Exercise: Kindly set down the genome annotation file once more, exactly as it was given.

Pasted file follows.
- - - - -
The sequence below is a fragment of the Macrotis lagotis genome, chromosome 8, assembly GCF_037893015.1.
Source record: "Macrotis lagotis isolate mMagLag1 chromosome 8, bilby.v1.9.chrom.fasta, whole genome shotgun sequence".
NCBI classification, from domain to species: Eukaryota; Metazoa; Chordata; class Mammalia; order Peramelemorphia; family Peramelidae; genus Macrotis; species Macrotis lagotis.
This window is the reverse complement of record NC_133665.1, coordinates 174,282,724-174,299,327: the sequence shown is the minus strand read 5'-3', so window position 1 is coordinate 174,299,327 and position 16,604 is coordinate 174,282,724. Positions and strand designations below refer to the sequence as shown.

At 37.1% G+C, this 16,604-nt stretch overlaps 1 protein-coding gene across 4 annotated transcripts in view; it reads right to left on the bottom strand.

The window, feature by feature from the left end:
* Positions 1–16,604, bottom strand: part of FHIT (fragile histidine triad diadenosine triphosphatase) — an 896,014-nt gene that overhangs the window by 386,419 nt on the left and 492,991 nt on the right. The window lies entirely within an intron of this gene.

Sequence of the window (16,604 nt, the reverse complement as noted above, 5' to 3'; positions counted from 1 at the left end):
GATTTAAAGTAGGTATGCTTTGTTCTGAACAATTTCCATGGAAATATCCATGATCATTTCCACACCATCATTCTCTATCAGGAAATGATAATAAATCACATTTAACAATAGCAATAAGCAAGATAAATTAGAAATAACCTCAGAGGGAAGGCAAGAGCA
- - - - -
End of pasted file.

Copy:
The sequence below is a fragment of the Macrotis lagotis genome, chromosome 8, assembly GCF_037893015.1.
Source record: "Macrotis lagotis isolate mMagLag1 chromosome 8, bilby.v1.9.chrom.fasta, whole genome shotgun sequence".
NCBI classification, from domain to species: Eukaryota; Metazoa; Chordata; class Mammalia; order Peramelemorphia; family Peramelidae; genus Macrotis; species Macrotis lagotis.
This window is the reverse complement of record NC_133665.1, coordinates 174,282,724-174,299,327: the sequence shown is the minus strand read 5'-3', so window position 1 is coordinate 174,299,327 and position 16,604 is coordinate 174,282,724. Positions and strand designations below refer to the sequence as shown.

At 37.1% G+C, this 16,604-nt stretch overlaps 1 protein-coding gene across 4 annotated transcripts in view; it reads right to left on the bottom strand.

The window, feature by feature from the left end:
* Positions 1–16,604, bottom strand: part of FHIT (fragile histidine triad diadenosine triphosphatase) — an 896,014-nt gene that overhangs the window by 386,419 nt on the left and 492,991 nt on the right. The window lies entirely within an intron of this gene.

Sequence of the window (16,604 nt, the reverse complement as noted above, 5' to 3'; positions counted from 1 at the left end):
GATTTAAAGTAGGTATGCTTTGTTCTGAACAATTTCCATGGAAATATCCATGATCATTTCCACACCATCATTCTCTATCAGGAAATGATAATAAATCACATTTAACAATAGCAATAAGCAAGATAAATTAGAAATAACCTCAGAGGGAAGGCAAGAGCA